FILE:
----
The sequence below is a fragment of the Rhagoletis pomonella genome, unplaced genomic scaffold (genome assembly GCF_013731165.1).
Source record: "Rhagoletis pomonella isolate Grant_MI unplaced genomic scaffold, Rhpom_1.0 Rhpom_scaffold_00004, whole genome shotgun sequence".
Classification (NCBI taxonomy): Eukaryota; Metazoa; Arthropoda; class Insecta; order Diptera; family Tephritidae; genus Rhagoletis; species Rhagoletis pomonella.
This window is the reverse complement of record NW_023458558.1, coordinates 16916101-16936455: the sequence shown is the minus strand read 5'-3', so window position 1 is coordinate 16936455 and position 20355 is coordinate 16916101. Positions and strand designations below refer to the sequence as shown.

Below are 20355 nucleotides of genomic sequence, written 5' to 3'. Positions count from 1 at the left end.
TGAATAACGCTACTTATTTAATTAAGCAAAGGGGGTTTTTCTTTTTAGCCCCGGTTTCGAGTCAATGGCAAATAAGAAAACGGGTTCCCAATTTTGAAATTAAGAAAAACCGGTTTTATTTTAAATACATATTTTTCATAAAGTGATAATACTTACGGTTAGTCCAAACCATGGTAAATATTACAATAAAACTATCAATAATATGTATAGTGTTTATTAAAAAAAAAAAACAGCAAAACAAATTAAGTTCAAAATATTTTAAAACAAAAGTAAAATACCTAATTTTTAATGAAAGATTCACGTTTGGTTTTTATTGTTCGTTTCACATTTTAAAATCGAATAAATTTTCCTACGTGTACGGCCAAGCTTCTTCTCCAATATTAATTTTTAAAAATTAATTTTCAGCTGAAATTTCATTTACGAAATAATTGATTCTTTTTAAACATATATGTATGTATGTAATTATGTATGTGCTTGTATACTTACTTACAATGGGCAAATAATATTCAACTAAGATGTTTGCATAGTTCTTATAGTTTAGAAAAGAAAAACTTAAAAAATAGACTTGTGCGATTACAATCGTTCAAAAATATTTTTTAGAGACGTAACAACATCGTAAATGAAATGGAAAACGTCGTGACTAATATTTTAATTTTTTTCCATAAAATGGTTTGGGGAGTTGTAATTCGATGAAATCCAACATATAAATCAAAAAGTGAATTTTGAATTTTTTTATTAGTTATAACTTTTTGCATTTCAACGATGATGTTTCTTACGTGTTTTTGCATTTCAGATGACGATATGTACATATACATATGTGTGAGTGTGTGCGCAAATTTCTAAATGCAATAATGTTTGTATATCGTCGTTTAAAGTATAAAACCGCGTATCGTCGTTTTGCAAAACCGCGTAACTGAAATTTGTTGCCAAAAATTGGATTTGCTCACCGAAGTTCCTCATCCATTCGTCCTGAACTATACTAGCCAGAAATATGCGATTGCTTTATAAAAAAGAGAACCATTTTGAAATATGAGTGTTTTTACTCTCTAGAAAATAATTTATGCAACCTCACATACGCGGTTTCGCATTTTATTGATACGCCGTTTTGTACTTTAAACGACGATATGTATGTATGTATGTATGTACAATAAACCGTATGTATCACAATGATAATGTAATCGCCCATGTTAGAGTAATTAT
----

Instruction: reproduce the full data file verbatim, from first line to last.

The sequence below is a fragment of the Rhagoletis pomonella genome, unplaced genomic scaffold (genome assembly GCF_013731165.1).
Source record: "Rhagoletis pomonella isolate Grant_MI unplaced genomic scaffold, Rhpom_1.0 Rhpom_scaffold_00004, whole genome shotgun sequence".
Classification (NCBI taxonomy): Eukaryota; Metazoa; Arthropoda; class Insecta; order Diptera; family Tephritidae; genus Rhagoletis; species Rhagoletis pomonella.
This window is the reverse complement of record NW_023458558.1, coordinates 16916101-16936455: the sequence shown is the minus strand read 5'-3', so window position 1 is coordinate 16936455 and position 20355 is coordinate 16916101. Positions and strand designations below refer to the sequence as shown.

Below are 20355 nucleotides of genomic sequence, written 5' to 3'. Positions count from 1 at the left end.
TGAATAACGCTACTTATTTAATTAAGCAAAGGGGGTTTTTCTTTTTAGCCCCGGTTTCGAGTCAATGGCAAATAAGAAAACGGGTTCCCAATTTTGAAATTAAGAAAAACCGGTTTTATTTTAAATACATATTTTTCATAAAGTGATAATACTTACGGTTAGTCCAAACCATGGTAAATATTACAATAAAACTATCAATAATATGTATAGTGTTTATTAAAAAAAAAAAACAGCAAAACAAATTAAGTTCAAAATATTTTAAAACAAAAGTAAAATACCTAATTTTTAATGAAAGATTCACGTTTGGTTTTTATTGTTCGTTTCACATTTTAAAATCGAATAAATTTTCCTACGTGTACGGCCAAGCTTCTTCTCCAATATTAATTTTTAAAAATTAATTTTCAGCTGAAATTTCATTTACGAAATAATTGATTCTTTTTAAACATATATGTATGTATGTAATTATGTATGTGCTTGTATACTTACTTACAATGGGCAAATAATATTCAACTAAGATGTTTGCATAGTTCTTATAGTTTAGAAAAGAAAAACTTAAAAAATAGACTTGTGCGATTACAATCGTTCAAAAATATTTTTTAGAGACGTAACAACATCGTAAATGAAATGGAAAACGTCGTGACTAATATTTTAATTTTTTTCCATAAAATGGTTTGGGGAGTTGTAATTCGATGAAATCCAACATATAAATCAAAAAGTGAATTTTGAATTTTTTTATTAGTTATAACTTTTTGCATTTCAACGATGATGTTTCTTACGTGTTTTTGCATTTCAGATGACGATATGTACATATACATATGTGTGAGTGTGTGCGCAAATTTCTAAATGCAATAATGTTTGTATATCGTCGTTTAAAGTATAAAACCGCGTATCGTCGTTTTGCAAAACCGCGTAACTGAAATTTGTTGCCAAAAATTGGATTTGCTCACCGAAGTTCCTCATCCATTCGTCCTGAACTATACTAGCCAGAAATATGCGATTGCTTTATAAAAAAGAGAACCATTTTGAAATATGAGTGTTTTTACTCTCTAGAAAATAATTTATGCAACCTCACATACGCGGTTTCGCATTTTATTGATACGCCGTTTTGTACTTTAAACGACGATATGTATGTATGTATGTATGTACAATAAACCGTATGTATCACAATGATAATGTAATCGCCCATGTTAGAGTAATTAT